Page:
New Delhi, March 9 : The Supreme Court has agreed to examine a query if smuggling of gold could be termed as a terrorist activity under the provisions of the Unlawful Activities (Prevention) Act (UAPA).
A bench of Justices R.F. Nariman and B.R. Gavai sought response from the Centre and National Investigating Agency (NIA) on a plea challenging the Rajasthan High Court order.
The High Court had refused to quash the FIR registered by the probe agency under the offences of UAPA.
Mohammad Aslam, the petitioner in the matter, was caught at Jaipur International Airport for smuggling over 1.5 Kg gold. Aslam has moved the top court, through advocate Aditya Jain, seeking stay of investigation and the proceedings connected with FIR, which was registered by NIA under provisions of UAPA.
“Issue notice”, said the top court in its order.
The plea has contested NIA’s registration of an FIR citing that the gold was smuggled with the intent to threaten the economic security and also attacking the monetary stability of the country. Initially, the customs officials registered an FIR, later the NIA registered a second FIR after the case was transferred to it. The petitioner has argued NIA’s allegations of economic terrorism are arbitrary. The petitioner contended he lost his job in Saudi Arabia, where he worked as a labourer, during the Covid pandemic.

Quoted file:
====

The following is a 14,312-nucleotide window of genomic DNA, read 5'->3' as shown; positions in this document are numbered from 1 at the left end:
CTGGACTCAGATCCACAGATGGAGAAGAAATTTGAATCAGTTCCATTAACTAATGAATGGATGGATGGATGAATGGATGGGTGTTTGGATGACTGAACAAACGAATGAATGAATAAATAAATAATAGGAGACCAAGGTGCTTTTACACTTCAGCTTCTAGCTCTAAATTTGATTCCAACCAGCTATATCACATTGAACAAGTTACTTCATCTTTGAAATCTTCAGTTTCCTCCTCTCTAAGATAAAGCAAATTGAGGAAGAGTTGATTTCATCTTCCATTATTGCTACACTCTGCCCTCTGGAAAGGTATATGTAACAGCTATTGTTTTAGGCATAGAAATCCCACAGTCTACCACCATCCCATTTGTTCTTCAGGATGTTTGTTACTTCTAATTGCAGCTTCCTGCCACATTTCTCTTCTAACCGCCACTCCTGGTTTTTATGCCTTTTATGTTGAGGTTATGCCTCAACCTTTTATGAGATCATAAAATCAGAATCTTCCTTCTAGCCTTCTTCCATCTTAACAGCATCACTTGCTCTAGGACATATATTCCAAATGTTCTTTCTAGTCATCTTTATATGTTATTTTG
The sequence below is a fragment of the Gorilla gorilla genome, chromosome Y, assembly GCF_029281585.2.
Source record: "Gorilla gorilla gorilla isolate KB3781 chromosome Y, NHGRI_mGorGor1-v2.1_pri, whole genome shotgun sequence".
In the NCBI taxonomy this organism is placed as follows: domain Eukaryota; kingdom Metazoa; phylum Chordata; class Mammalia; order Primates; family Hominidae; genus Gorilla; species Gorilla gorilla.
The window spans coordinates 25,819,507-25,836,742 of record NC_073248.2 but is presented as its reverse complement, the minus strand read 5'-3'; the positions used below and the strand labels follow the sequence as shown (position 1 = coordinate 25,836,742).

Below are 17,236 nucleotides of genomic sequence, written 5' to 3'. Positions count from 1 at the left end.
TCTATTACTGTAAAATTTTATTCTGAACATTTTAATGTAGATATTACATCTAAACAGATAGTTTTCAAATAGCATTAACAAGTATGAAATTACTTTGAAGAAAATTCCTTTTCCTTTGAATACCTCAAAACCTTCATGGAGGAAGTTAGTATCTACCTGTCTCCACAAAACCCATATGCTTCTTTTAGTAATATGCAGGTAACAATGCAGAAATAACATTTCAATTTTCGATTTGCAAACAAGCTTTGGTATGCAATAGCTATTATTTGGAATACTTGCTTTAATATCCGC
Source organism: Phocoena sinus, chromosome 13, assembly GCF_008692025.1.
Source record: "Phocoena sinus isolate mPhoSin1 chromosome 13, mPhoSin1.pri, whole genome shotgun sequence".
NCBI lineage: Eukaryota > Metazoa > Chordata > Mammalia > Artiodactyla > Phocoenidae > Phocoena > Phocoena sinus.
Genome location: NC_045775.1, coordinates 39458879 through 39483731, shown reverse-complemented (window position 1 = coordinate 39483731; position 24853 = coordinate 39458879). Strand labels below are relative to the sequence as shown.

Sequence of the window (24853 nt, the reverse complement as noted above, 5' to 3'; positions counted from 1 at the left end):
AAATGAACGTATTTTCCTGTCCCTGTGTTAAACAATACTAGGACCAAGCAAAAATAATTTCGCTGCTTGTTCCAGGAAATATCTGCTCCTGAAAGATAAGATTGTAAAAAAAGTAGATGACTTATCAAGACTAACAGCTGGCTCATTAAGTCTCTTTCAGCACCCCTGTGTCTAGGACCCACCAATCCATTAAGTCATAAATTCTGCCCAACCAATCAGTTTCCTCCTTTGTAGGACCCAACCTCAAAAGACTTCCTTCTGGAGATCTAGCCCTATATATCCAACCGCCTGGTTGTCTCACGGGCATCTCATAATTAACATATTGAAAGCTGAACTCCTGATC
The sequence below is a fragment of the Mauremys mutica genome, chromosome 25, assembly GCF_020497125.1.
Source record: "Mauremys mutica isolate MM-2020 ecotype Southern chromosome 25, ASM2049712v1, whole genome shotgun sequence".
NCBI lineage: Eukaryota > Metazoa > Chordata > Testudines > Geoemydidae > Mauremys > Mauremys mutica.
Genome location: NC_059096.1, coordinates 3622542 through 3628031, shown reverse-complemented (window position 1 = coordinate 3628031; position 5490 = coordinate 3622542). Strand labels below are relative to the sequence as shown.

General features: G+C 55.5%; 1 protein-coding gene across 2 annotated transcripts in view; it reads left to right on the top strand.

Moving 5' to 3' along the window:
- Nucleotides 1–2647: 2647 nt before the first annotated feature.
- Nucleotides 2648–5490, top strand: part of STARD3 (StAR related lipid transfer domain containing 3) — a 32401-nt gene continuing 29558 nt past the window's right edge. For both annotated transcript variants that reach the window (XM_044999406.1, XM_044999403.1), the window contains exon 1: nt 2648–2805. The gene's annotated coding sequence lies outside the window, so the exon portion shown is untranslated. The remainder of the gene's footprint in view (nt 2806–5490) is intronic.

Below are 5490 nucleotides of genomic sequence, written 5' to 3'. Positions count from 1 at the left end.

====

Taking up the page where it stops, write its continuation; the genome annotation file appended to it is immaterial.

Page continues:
“The FIR is baseless on this ground and deserves to be quashed as the NIA could not show any such intent of the petitioner. Moreover, any such act would not alone attract the offence under UAPA. The smuggling of gold should have been dealt under the corresponding provision of the Customs Act and not UAPA”, his plea said.
Aslam claimed a person identified as Lal Mohammad influenced him to deliver some amount of gold to an unknown person in Jaipur and in lieu of that he promised to book a return ticket to Jaipur and offered Rs. 10,000.
The petitioner claimed he was trapped by Lal Mohammad.
He argued that there is nothing on record to show gold smuggling is connected with funding terrorism. Aslam insisted he had no connection with any terrorist or any extremist group.
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